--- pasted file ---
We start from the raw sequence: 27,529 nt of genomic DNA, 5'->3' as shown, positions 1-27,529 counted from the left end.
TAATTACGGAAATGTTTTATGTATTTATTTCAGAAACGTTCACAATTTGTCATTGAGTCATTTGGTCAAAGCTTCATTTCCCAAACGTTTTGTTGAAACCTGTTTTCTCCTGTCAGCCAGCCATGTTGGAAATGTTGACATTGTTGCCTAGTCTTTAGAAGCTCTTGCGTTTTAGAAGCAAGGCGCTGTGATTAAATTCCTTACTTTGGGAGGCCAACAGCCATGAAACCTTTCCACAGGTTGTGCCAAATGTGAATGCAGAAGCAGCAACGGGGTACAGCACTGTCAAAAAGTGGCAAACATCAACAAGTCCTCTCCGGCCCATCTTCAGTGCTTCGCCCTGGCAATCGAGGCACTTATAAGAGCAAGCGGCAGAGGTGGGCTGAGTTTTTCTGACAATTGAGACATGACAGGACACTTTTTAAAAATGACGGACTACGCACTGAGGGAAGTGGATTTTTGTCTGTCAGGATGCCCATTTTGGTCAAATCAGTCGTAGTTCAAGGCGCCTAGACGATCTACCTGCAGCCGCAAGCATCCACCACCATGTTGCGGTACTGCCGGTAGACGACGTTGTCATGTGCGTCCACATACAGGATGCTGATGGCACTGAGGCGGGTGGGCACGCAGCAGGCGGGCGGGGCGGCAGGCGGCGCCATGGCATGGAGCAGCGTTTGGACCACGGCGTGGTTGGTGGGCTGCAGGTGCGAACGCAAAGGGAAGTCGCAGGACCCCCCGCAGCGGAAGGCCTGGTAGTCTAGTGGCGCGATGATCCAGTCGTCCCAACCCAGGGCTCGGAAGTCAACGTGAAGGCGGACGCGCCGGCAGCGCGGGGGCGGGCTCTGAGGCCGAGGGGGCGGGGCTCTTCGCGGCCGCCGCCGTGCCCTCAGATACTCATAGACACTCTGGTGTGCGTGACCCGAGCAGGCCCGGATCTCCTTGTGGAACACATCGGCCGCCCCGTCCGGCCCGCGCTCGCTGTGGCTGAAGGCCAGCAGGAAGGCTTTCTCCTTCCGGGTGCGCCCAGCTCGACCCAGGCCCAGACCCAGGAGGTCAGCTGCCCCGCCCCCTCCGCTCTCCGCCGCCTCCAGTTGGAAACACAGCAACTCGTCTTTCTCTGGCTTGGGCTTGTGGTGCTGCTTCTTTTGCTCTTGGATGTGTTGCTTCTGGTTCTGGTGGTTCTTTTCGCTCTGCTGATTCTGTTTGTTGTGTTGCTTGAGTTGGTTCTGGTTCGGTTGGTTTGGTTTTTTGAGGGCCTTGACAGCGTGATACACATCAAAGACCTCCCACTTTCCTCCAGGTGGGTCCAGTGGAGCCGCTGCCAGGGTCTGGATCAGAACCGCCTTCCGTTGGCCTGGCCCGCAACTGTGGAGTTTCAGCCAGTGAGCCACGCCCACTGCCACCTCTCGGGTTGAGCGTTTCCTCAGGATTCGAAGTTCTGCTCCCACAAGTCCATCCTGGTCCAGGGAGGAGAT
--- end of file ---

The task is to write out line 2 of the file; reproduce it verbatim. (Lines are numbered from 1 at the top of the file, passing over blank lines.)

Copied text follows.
TAATTACGGAAATGTTTTATGTATTTATTTCAGAAACGTTCACAATTTGTCATTGAGTCATTTGGTCAAAGCTTCATTTCCCAAACGTTTTGTTGAAACCTGTTTTCTCCTGTCAGCCAGCCATGTTGGAAATGTTGACATTGTTGCCTAGTCTTTAGAAGCTCTTGCGTTTTAGAAGCAAGGCGCTGTGATTAAATTCCTTACTTTGGGAGGCCAACAGCCATGAAACCTTTCCACAGGTTGTGCCAAATGTGAATGCAGAAGCAGCAACGGGGTACAGCACTGTCAAAAAGTGGCAAACATCAACAAGTCCTCTCCGGCCCATCTTCAGTGCTTCGCCCTGGCAATCGAGGCACTTATAAGAGCAAGCGGCAGAGGTGGGCTGAGTTTTTCTGACAATTGAGACATGACAGGACACTTTTTAAAAATGACGGACTACGCACTGAGGGAAGTGGATTTTTGTCTGTCAGGATGCCCATTTTGGTCAAATCAGTCGTAGTTCAAGGCGCCTAGACGATCTACCTGCAGCCGCAAGCATCCACCACCATGTTGCGGTACTGCCGGTAGACGACGTTGTCATGTGCGTCCACATACAGGATGCTGATGGCACTGAGGCGGGTGGGCACGCAGCAGGCGGGCGGGGCGGCAGGCGGCGCCATGGCATGGAGCAGCGTTTGGACCACGGCGTGGTTGGTGGGCTGCAGGTGCGAACGCAAAGGGAAGTCGCAGGACCCCCCGCAGCGGAAGGCCTGGTAGTCTAGTGGCGCGATGATCCAGTCGTCCCAACCCAGGGCTCGGAAGTCAACGTGAAGGCGGACGCGCCGGCAGCGCGGGGGCGGGCTCTGAGGCCGAGGGGGCGGGGCTCTTCGCGGCCGCCGCCGTGCCCTCAGATACTCATAGACACTCTGGTGTGCGTGACCCGAGCAGGCCCGGATCTCCTTGTGGAACACATCGGCCGCCCCGTCCGGCCCGCGCTCGCTGTGGCTGAAGGCCAGCAGGAAGGCTTTCTCCTTCCGGGTGCGCCCAGCTCGACCCAGGCCCAGACCCAGGAGGTCAGCTGCCCCGCCCCCTCCGCTCTCCGCCGCCTCCAGTTGGAAACACAGCAACTCGTCTTTCTCTGGCTTGGGCTTGTGGTGCTGCTTCTTTTGCTCTTGGATGTGTTGCTTCTGGTTCTGGTGGTTCTTTTCGCTCTGCTGATTCTGTTTGTTGTGTTGCTTGAGTTGGTTCTGGTTCGGTTGGTTTGGTTTTTTGAGGGCCTTGACAGCGTGATACACATCAAAGACCTCCCACTTTCCTCCAGGTGGGTCCAGTGGAGCCGCTGCCAGGGTCTGGATCAGAACCGCCTTCCGTTGGCCTGGCCCGCAACTGTGGAGTTTCAGCCAGTGAGCCACGCCCACTGCCACCTCTCGGGTTGAGCGTTTCCTCAGGATTCGAAGTTCTGCTCCCACAAGTCCATCCTGGTCCAGGGAGGAGAT